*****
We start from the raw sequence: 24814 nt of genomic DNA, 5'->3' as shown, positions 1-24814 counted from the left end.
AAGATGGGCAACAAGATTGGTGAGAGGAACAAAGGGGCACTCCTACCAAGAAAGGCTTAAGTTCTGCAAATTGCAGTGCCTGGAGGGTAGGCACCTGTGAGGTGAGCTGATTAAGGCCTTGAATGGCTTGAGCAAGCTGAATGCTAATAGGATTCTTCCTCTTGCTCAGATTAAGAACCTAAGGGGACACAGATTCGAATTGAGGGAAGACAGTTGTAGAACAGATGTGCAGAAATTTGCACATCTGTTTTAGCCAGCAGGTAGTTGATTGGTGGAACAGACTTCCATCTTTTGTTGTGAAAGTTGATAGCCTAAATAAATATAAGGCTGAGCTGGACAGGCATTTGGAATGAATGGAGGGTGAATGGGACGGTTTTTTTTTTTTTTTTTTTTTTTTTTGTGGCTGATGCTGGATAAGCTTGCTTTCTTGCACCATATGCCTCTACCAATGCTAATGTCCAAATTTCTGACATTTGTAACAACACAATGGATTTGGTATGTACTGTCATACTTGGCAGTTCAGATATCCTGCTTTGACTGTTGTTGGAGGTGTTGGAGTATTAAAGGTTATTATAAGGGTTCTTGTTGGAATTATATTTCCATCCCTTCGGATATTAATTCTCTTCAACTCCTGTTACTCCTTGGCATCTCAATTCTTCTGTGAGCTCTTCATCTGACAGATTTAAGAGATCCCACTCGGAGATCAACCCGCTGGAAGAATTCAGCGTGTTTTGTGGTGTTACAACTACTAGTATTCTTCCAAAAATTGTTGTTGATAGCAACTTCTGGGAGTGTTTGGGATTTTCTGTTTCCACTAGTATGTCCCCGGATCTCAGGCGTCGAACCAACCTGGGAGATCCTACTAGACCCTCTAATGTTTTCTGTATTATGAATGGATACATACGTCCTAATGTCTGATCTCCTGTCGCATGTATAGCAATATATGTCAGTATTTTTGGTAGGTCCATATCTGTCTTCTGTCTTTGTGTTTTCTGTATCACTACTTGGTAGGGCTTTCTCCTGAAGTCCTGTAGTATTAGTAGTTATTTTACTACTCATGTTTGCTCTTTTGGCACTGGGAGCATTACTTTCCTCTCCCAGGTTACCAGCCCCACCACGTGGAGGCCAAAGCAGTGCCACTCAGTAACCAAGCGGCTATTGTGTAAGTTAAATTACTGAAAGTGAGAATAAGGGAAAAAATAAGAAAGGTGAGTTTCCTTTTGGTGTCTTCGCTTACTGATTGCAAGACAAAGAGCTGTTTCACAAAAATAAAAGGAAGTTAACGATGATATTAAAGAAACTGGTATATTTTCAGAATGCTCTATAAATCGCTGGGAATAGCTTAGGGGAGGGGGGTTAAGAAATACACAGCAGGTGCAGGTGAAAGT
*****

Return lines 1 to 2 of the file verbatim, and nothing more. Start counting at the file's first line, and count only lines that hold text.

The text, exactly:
We start from the raw sequence: 24814 nt of genomic DNA, 5'->3' as shown, positions 1-24814 counted from the left end.
AAGATGGGCAACAAGATTGGTGAGAGGAACAAAGGGGCACTCCTACCAAGAAAGGCTTAAGTTCTGCAAATTGCAGTGCCTGGAGGGTAGGCACCTGTGAGGTGAGCTGATTAAGGCCTTGAATGGCTTGAGCAAGCTGAATGCTAATAGGATTCTTCCTCTTGCTCAGATTAAGAACCTAAGGGGACACAGATTCGAATTGAGGGAAGACAGTTGTAGAACAGATGTGCAGAAATTTGCACATCTGTTTTAGCCAGCAGGTAGTTGATTGGTGGAACAGACTTCCATCTTTTGTTGTGAAAGTTGATAGCCTAAATAAATATAAGGCTGAGCTGGACAGGCATTTGGAATGAATGGAGGGTGAATGGGACGGTTTTTTTTTTTTTTTTTTTTTTTTTTGTGGCTGATGCTGGATAAGCTTGCTTTCTTGCACCATATGCCTCTACCAATGCTAATGTCCAAATTTCTGACATTTGTAACAACACAATGGATTTGGTATGTACTGTCATACTTGGCAGTTCAGATATCCTGCTTTGACTGTTGTTGGAGGTGTTGGAGTATTAAAGGTTATTATAAGGGTTCTTGTTGGAATTATATTTCCATCCCTTCGGATATTAATTCTCTTCAACTCCTGTTACTCCTTGGCATCTCAATTCTTCTGTGAGCTCTTCATCTGACAGATTTAAGAGATCCCACTCGGAGATCAACCCGCTGGAAGAATTCAGCGTGTTTTGTGGTGTTACAACTACTAGTATTCTTCCAAAAATTGTTGTTGATAGCAACTTCTGGGAGTGTTTGGGATTTTCTGTTTCCACTAGTATGTCCCCGGATCTCAGGCGTCGAACCAACCTGGGAGATCCTACTAGACCCTCTAATGTTTTCTGTATTATGAATGGATACATACGTCCTAATGTCTGATCTCCTGTCGCATGTATAGCAATATATGTCAGTATTTTTGGTAGGTCCATATCTGTCTTCTGTCTTTGTGTTTTCTGTATCACTACTTGGTAGGGCTTTCTCCTGAAGTCCTGTAGTATTAGTAGTTATTTTACTACTCATGTTTGCTCTTTTGGCACTGGGAGCATTACTTTCCTCTCCCAGGTTACCAGCCCCACCACGTGGAGGCCAAAGCAGTGCCACTCAGTAACCAAGCGGCTATTGTGTAAGTTAAATTACTGAAAGTGAGAATAAGGGAAAAAATAAGAAAGGTGAGTTTCCTTTTGGTGTCTTCGCTTACTGATTGCAAGACAAAGAGCTGTTTCACAAAAATAAAAGGAAGTTAACGATGATATTAAAGAAACTGGTATATTTTCAGAATGCTCTATAAATCGCTGGGAATAGCTTAGGGGAGGGGGGTTAAGAAATACACAGCAGGTGCAGGTGAAAGT